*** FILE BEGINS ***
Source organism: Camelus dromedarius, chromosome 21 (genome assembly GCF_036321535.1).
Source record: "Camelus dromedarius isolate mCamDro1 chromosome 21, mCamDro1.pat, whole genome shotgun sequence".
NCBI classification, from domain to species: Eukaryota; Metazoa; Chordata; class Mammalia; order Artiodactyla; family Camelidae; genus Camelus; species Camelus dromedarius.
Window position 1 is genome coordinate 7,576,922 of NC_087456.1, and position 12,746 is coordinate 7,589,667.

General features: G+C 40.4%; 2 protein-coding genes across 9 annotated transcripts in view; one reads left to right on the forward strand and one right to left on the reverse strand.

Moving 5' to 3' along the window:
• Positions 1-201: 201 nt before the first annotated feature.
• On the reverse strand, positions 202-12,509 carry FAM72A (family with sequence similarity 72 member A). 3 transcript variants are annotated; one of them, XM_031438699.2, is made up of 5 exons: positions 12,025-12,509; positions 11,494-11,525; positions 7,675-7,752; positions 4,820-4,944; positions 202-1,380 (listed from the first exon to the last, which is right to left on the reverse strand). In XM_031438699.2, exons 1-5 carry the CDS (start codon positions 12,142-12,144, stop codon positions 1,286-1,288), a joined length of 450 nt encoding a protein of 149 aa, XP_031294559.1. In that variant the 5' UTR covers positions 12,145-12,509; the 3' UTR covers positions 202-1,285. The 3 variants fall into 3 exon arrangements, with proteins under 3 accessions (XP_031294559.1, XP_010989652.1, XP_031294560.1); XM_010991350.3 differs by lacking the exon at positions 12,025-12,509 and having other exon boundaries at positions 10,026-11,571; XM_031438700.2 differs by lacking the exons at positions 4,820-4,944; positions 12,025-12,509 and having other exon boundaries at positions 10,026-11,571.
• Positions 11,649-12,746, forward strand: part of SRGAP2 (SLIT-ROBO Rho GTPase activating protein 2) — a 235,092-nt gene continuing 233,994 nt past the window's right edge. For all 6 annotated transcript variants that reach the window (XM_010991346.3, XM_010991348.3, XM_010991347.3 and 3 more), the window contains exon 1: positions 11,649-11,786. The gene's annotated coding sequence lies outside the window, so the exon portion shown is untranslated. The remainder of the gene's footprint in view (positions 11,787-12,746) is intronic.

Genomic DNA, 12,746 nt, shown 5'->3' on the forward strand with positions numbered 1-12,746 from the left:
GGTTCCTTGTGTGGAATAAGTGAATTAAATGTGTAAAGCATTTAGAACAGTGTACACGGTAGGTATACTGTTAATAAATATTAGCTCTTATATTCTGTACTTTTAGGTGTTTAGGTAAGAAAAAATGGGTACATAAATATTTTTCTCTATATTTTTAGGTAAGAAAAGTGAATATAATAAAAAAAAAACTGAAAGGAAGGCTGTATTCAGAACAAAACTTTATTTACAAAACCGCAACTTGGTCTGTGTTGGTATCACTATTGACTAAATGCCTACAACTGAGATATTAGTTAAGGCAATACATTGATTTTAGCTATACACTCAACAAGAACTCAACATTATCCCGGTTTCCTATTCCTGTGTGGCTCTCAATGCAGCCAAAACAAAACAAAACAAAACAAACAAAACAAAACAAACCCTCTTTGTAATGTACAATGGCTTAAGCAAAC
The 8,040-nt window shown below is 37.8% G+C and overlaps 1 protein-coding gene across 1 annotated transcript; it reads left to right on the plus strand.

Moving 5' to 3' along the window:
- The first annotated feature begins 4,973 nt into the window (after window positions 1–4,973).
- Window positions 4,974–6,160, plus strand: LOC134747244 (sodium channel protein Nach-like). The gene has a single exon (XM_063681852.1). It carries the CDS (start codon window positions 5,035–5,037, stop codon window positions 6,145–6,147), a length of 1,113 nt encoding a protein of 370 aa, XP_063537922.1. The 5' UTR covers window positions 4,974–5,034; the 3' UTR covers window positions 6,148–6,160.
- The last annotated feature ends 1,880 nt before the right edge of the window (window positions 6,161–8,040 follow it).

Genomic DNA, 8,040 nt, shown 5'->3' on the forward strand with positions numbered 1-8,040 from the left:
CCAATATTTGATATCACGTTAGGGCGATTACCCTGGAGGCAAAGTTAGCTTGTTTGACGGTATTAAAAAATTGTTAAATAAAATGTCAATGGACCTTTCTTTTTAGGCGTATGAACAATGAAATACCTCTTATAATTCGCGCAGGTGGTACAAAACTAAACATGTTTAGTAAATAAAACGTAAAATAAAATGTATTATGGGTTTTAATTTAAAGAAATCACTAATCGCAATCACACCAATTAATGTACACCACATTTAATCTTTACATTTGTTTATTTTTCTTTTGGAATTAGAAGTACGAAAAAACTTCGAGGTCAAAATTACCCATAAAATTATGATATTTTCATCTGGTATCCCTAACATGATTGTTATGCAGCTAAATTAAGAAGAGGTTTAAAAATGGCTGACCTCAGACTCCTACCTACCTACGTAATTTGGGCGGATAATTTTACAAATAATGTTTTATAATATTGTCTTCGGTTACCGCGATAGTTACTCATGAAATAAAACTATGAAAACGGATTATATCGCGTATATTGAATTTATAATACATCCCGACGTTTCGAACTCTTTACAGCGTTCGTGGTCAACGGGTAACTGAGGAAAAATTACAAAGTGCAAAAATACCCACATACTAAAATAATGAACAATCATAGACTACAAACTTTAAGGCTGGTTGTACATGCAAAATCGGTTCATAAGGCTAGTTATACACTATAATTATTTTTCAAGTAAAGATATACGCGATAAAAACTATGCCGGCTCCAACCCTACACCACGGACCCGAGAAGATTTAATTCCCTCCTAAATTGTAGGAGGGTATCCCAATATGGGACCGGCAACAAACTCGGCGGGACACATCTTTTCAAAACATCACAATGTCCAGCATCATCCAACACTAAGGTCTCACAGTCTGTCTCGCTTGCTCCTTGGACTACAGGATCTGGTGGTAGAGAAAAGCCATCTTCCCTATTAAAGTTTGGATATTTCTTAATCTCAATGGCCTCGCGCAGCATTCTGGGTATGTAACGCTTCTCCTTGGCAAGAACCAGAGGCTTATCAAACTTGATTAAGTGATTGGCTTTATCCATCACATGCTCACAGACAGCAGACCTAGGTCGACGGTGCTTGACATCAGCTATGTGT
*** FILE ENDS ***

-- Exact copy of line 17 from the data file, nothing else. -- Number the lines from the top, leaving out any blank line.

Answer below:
Genomic DNA, 8,040 nt, shown 5'->3' on the forward strand with positions numbered 1-8,040 from the left: